|Publication number||US7231306 B1|
|Application number||US 10/135,871|
|Publication date||Jun 12, 2007|
|Filing date||Apr 30, 2002|
|Priority date||Apr 30, 2002|
|Publication number||10135871, 135871, US 7231306 B1, US 7231306B1, US-B1-7231306, US7231306 B1, US7231306B1|
|Inventors||Suresh Rajan, Scott Best|
|Original Assignee||Rambus Inc.|
|Export Citation||BiBTeX, EndNote, RefMan|
|Patent Citations (47), Non-Patent Citations (4), Referenced by (21), Classifications (5), Legal Events (3)|
|External Links: USPTO, USPTO Assignment, Espacenet|
The invention relates generally to transmission of electrical signals using multiple outputs and more particularly to temporal alignment of signals across multiple outputs.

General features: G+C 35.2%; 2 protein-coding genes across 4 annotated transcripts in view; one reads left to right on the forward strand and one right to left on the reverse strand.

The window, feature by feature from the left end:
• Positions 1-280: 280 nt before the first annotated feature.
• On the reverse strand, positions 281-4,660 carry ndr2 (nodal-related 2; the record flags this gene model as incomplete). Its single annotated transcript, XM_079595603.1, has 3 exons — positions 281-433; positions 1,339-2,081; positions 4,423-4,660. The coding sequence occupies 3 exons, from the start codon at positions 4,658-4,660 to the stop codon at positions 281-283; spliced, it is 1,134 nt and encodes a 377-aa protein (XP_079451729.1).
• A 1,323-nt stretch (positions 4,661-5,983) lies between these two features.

Output drivers in transmitting devices have edge placement inaccuracies due to static timing offsets and dynamic timing errors. Static timing offsets are caused, for example, by transistor mismatches, skew in the clock distribution tree, unequal parasitics, slew rate variation between pull-up and pull-down circuits, packaging differences, etc. Dynamic timing errors are caused, for example, by intersymbol interference (ISI), simultaneous switching output (SSO) noise, clock jitter, etc. Due to the above effects, transmitting devices with multiple outputs have pin-to-pin skew. This skew or misalignment in the outputs significantly contributes to the overall timing inaccuracy of a system utilizing the outputs and therefore reduces the maximum frequency at which the interconnection can operate. This pin-to-pin skew also limits the production yield of the transmitting device, as devices having excessive skew may be unacceptable for use. Thus, a method and apparatus for reducing the pin-to-pin skew is needed to allow increased performance, including operation at higher frequencies, and increased production yields.